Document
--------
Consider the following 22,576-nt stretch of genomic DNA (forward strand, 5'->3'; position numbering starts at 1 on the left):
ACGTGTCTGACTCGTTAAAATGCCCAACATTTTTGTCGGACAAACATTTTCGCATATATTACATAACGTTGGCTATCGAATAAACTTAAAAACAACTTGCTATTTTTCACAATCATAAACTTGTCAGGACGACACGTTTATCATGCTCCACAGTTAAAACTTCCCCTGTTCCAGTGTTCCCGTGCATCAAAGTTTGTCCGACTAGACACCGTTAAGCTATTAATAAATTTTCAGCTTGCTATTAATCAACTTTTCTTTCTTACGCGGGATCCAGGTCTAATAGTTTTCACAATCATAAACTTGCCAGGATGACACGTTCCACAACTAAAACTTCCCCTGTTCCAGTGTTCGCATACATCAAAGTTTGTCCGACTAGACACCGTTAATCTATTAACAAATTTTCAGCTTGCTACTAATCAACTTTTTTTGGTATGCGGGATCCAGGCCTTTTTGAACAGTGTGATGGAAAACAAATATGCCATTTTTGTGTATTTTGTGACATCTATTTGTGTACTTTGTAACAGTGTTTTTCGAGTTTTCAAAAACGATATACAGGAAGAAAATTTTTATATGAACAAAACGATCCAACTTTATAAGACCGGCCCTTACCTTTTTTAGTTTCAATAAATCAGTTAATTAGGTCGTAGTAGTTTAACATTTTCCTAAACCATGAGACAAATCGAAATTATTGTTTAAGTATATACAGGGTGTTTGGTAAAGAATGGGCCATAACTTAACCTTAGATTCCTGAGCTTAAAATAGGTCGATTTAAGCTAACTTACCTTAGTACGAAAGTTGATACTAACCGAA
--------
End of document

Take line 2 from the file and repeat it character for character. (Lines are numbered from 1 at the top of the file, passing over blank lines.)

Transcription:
ACGTGTCTGACTCGTTAAAATGCCCAACATTTTTGTCGGACAAACATTTTCGCATATATTACATAACGTTGGCTATCGAATAAACTTAAAAACAACTTGCTATTTTTCACAATCATAAACTTGTCAGGACGACACGTTTATCATGCTCCACAGTTAAAACTTCCCCTGTTCCAGTGTTCCCGTGCATCAAAGTTTGTCCGACTAGACACCGTTAAGCTATTAATAAATTTTCAGCTTGCTATTAATCAACTTTTCTTTCTTACGCGGGATCCAGGTCTAATAGTTTTCACAATCATAAACTTGCCAGGATGACACGTTCCACAACTAAAACTTCCCCTGTTCCAGTGTTCGCATACATCAAAGTTTGTCCGACTAGACACCGTTAATCTATTAACAAATTTTCAGCTTGCTACTAATCAACTTTTTTTGGTATGCGGGATCCAGGCCTTTTTGAACAGTGTGATGGAAAACAAATATGCCATTTTTGTGTATTTTGTGACATCTATTTGTGTACTTTGTAACAGTGTTTTTCGAGTTTTCAAAAACGATATACAGGAAGAAAATTTTTATATGAACAAAACGATCCAACTTTATAAGACCGGCCCTTACCTTTTTTAGTTTCAATAAATCAGTTAATTAGGTCGTAGTAGTTTAACATTTTCCTAAACCATGAGACAAATCGAAATTATTGTTTAAGTATATACAGGGTGTTTGGTAAAGAATGGGCCATAACTTAACCTTAGATTCCTGAGCTTAAAATAGGTCGATTTAAGCTAACTTACCTTAGTACGAAAGTTGATACTAACCGAA